Pino Lella wants nothing to do with the war or the Nazis. He’s a normal Italian teenager—obsessed with music, food, and girls—but his days of innocence are numbered. When his family home in Milan is destroyed by Allied bombs, Pino joins an underground railroad helping Jews escape over the Alps, and falls for Anna, a beautiful widow six years his senior.

With phenomenal ratings—4.8—it’s no surprise that this cinematic and literary work was chosen by Pascal Pictures to be made into a movie. Based on a true story and set against the backdrop of Nazi-occupied Milan during World War II, this book carries an intense pace and leaves you feeling like one of the characters and not just the reader. Pino becomes a driver for Major General Leyer, and through his eyes we ‘see’ all the harrowing Nazi atrocities and the allied advances to liberate northern Italy. Full of action and suspense, it will keep you on the edge of your seat. The writing is poetic and impeccable and as quoted within the opening chapters, nothing will ever be the same. Highly recommended.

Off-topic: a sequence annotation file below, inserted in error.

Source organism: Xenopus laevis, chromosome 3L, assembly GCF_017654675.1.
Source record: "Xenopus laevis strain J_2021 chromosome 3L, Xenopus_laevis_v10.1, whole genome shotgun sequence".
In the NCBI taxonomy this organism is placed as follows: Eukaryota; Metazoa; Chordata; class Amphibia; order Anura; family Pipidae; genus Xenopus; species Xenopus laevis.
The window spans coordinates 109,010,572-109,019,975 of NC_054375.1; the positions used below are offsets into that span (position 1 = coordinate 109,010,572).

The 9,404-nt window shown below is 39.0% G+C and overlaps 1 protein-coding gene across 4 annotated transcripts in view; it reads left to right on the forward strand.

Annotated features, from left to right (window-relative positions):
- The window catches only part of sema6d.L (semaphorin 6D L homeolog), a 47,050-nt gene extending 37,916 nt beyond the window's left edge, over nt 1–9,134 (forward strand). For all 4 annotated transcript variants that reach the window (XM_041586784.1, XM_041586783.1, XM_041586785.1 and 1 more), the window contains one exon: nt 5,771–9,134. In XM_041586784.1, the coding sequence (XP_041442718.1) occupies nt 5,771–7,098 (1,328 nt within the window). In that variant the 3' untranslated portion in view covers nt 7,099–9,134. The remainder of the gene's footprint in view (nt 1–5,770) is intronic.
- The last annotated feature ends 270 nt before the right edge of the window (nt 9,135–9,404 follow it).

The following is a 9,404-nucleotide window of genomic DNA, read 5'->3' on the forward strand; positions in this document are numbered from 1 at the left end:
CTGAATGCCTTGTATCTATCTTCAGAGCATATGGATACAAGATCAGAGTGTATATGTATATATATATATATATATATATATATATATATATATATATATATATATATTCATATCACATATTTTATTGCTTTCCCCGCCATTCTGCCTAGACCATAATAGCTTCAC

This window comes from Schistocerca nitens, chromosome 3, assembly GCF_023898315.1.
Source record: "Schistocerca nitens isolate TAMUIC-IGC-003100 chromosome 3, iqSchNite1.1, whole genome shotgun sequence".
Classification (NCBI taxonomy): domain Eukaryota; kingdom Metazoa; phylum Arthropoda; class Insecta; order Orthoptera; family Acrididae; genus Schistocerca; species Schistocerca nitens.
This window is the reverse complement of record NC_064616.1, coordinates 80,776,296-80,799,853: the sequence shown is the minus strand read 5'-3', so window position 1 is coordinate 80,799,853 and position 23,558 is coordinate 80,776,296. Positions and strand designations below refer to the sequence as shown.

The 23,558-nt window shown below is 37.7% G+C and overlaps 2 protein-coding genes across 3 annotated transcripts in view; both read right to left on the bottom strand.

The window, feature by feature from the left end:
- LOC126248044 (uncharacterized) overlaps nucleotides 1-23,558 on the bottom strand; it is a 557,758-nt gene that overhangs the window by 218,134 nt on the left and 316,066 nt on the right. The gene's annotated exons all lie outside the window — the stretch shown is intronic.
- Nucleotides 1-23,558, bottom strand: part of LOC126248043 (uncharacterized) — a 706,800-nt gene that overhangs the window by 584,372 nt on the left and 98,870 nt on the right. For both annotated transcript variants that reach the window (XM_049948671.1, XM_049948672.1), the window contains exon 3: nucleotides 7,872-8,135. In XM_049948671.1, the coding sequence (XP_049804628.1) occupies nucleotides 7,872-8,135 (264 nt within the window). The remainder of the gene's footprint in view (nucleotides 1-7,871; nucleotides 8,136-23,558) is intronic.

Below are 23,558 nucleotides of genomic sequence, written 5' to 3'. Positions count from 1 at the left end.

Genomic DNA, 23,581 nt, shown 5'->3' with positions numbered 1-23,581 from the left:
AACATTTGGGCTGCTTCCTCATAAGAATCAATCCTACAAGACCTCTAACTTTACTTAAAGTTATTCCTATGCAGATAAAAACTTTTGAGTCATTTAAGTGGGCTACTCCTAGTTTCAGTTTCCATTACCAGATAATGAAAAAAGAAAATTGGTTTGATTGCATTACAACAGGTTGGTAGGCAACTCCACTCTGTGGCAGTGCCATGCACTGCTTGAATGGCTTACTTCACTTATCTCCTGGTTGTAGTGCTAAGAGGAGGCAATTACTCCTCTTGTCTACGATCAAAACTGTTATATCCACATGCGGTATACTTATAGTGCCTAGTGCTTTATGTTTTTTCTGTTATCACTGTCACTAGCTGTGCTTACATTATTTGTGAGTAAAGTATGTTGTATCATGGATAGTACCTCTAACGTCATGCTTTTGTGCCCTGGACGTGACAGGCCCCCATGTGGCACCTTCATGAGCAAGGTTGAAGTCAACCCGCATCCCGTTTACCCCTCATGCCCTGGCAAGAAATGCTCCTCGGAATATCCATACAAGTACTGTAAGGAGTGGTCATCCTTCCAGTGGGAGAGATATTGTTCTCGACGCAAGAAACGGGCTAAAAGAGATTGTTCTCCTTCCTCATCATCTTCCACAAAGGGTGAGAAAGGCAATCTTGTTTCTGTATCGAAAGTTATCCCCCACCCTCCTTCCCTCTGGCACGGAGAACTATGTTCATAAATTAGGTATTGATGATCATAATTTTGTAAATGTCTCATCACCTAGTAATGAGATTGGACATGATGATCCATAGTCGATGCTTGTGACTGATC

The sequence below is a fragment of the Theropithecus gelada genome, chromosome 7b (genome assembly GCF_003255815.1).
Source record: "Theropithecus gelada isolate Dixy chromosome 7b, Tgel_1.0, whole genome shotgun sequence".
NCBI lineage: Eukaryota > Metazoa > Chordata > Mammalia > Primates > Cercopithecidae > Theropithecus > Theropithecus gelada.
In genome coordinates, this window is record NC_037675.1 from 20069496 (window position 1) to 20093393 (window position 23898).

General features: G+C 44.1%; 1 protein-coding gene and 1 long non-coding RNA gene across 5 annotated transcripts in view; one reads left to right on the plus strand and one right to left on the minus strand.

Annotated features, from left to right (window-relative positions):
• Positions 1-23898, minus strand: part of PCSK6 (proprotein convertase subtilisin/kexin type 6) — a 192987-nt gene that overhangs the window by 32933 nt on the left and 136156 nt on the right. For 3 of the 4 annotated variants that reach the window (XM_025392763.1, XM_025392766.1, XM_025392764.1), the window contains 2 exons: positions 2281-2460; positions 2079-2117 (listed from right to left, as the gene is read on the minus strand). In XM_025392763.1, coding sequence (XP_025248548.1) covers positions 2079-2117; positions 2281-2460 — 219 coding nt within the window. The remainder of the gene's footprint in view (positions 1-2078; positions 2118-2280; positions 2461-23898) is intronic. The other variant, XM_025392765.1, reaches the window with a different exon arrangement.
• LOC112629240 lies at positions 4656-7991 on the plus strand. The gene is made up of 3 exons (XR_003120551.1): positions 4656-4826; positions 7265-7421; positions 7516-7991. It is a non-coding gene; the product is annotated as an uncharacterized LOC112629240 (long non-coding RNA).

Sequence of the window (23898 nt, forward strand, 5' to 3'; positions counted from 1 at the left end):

There’s nothing like reading a book with that extra special magic, the type of book you can’t bear to finish. If you’re searching for a compulsively readable novel, these must-read books, complete with publisher information, ratings, genre and descriptions, are impossible to put down. 

Next, I will be reading a book by Tess Gerritson, Paula Hawkins and K.L. Slater.




A Warm Welcome to Author Kathryn Gauci

Kathryn smaller image (2)I am delighted to welcome author Kathryn Gauci to my blog today.

Kathryn Gauci was born in Leicestershire, England, and studied textile design at Loughborough College of Art and later at Kidderminster College of Art and Design where she specialised in carpet design and technology. After graduating, Kathryn spent a year in Vienna, Austria before moving to Greece where she worked as a carpet designer in Athens for six years. There followed another brief period in New Zealand before eventually settling in Melbourne, Australia.